Mary Mcgrory President Reagan's new national security affairs adviser, William P. Clark, is a fifth-generation Californian. He has black hair, round brown eyes and rosy cheeks. With his boyish and benign face, he looks like a Norman Rockwell version of a judge.
All, with the possible exception of Rose Elizabeth Bird, who served with him on the California Supreme Court, attest to his niceness. Chief Justice Bird suspects Clark--wrongly, he insists--of bringing about hearings on her fitness for office.
His gifts as a conciliator are widely praised, although not by the British--who bristled at his mention, on a recent trip to Dublin, of U.S. hopes for the reunification of Ireland.
The former deputy secretary of state has imposed an embargo on interviews for the next two or three months, while he breaks into his new White House job. He has received an extraordinary press, based primarily on his feat of having housebroken the wayward secretary of state, Alexander M. Haig Jr., who, under Clark's tutelage, has learned to behave like a team player.
Getting along with Alexander Haig is not the equivalent of getting along with the rest of the world, but Clark's fans trust that his ability to calm the volatile will translate into some positive benefit at a moment of supreme confusion and embarrassment about America's world role.
Another reason that the Clark appointment was received with such enthusiasm is because of what he is not, as much as what he is. He is not a careerist. His heart is in his 900-acre ranch in the California county where his grandfather, Robert Emmett Clark, served as sheriff. His pistol and star are enshrined in his grandson's State Department office.
More importantly, Clark is no academic. In fact, he dropped out of Stanford and Loyola Law School. He displayed his encyclopedic lack of information about the world at his Senate confirmation hearings.
In view of recent history--in view, that is, of a string of NSC warrior-professors who dressed up dubious policies in scholarly trappings--Clark's innocence of Ivy League connections is a positive recommendation.
It was under McGeorge Bundy of Harvard, it is hopefully recalled now, that President Kennedy took the first fateful steps into Vietnam; Walt W. Rostow of the Massachusetts Institute of Technology quickened the march into the quagmire; Henry A. Kissinger of Harvard authored the most brutal bombing in history; Zbigniew Brzezinski of Columbia posed at the Afghan border with a machine gun.
Small wonder then that someone who doesn't have to prove his machismo in the faculty lounge, and whose background is in state politics, is receiving such a welcome.
Clark's relationship with Ronald Reagan is easy and warm. Clark's mild manner commends him to a president who appreciates the laid-back approach. Reagan's confidence in his one-time California chief of staff is so complete that he gave him a mandate to deal with the thorny problems of South Africa and Northern Ireland outside of the bureaucracy.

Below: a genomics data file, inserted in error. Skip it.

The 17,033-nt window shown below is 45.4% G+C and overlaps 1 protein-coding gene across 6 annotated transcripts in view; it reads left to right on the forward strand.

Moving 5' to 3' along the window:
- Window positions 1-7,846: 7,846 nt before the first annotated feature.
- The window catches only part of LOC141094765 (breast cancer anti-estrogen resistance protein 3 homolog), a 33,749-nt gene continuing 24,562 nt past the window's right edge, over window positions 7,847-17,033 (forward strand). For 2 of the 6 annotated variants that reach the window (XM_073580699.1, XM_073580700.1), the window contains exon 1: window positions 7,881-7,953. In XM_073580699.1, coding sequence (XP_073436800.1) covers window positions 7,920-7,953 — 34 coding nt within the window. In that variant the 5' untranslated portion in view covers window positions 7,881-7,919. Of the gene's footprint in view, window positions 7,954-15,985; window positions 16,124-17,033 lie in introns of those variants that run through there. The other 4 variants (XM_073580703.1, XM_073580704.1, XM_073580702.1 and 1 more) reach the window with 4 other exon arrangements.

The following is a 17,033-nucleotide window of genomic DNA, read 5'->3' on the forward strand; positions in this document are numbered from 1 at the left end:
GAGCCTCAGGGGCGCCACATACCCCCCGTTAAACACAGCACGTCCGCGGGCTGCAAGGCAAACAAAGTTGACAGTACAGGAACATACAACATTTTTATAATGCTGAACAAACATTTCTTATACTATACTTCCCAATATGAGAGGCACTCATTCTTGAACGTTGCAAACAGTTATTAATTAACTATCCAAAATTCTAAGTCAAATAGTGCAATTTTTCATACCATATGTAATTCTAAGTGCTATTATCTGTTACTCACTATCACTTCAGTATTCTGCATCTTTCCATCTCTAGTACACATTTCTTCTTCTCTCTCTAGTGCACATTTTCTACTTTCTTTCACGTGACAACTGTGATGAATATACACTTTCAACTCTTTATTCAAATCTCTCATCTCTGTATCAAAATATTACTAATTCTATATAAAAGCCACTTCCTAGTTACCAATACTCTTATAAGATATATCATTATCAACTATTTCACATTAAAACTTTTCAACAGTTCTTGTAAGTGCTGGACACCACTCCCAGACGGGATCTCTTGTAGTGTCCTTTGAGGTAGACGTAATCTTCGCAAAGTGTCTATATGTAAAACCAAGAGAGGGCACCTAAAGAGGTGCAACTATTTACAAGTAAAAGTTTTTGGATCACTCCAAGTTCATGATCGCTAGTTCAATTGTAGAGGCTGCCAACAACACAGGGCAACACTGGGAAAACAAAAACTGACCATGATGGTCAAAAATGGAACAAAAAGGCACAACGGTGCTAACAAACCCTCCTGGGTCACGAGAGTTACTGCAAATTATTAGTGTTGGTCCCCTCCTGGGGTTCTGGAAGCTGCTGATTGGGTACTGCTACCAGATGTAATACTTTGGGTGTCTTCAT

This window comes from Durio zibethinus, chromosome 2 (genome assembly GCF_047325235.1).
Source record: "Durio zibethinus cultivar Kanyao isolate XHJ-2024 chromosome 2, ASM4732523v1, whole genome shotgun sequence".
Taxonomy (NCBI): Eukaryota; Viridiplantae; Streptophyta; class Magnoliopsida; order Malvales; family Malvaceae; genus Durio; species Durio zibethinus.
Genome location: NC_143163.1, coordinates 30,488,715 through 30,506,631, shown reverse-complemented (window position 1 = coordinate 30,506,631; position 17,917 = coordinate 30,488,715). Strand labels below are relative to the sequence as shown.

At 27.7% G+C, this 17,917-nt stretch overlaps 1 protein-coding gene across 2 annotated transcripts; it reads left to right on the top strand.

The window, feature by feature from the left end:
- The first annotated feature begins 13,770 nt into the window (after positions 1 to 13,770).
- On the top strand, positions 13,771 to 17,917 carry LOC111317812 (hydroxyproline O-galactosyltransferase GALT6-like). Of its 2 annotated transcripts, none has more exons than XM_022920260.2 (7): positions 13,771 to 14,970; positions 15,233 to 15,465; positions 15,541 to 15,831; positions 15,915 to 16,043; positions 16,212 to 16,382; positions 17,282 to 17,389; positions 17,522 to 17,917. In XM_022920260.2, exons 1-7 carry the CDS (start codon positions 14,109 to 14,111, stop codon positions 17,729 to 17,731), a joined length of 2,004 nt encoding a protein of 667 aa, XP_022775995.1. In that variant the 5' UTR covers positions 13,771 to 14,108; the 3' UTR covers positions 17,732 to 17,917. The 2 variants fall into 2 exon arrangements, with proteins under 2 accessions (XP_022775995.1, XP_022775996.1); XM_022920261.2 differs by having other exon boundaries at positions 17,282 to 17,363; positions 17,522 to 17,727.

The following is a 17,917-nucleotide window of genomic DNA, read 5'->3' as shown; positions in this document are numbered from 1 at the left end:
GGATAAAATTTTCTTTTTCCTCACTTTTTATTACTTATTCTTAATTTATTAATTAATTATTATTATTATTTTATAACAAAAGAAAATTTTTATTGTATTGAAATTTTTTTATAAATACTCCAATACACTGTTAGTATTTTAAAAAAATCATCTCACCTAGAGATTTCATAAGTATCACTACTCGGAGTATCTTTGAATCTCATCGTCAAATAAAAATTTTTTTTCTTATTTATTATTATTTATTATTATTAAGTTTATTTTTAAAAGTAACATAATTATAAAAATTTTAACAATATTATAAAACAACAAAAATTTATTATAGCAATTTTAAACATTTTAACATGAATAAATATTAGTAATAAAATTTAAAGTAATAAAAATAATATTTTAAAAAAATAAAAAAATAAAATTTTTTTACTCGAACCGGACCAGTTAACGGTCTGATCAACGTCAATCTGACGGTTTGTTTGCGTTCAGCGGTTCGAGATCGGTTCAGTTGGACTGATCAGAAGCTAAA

Ideologically, they are twins. Like Reagan, Clark sees the malevolent hand of the Soviets in every problem area from Belfast to El Salvador. Like Reagan, he regards conflict in terms of good versus evil.
Those who know him best say Clark's abiding motivation is religious rather than ideological. He is a fervent, conservative Catholic in the "traditional" mold, who refers to Pope Leo XIII rather than John XXIII, and who prefers the Latin Mass.
He may be one of those whom Washington's Archbishop James Hickey had in mind when, in introducing Archbishop Obando y Bravo of Nicaragua, he spoke of "many people who do not understand the modern church . . . , who are limited to a view that predates the Second Vatican Council . . . , who do not take into account the church's preferential position for the poor."
Clark is one of those high-level Catholics at the State Department--Haig is another --who are baffled and chagrined by the opposition of the Catholic hierarchy to White House policy on El Salvador, by the adamant refusal, especially by Hickey, to see the civil war in anticommunist terms. At their November conference, the bishops turned a deaf ear to State's clerical Salvadoran ally, Bishop Pedro Aparicio-- "treated him like a disease," Clark was heard to complain.
But Clark, some hope, will balance the tilt against Europe prevalent among westerners in national security circles. Defense Secretary Caspar W. Weinberger, for instance, seems to see the continent as a depot for nuclear arms and nerve gas. Clark is married to a Czechoslovakian, Joan Brauner, whom he met while an enlisted man in Army counterintelligence in West Germany, and he reveres the Old World.
In all, much good will attends the successor of the forgetful Richard V. Allen as national security adviser. No change in direction is anticipated, but Clark might be able to arrange a change in tone, which would be progress of sorts.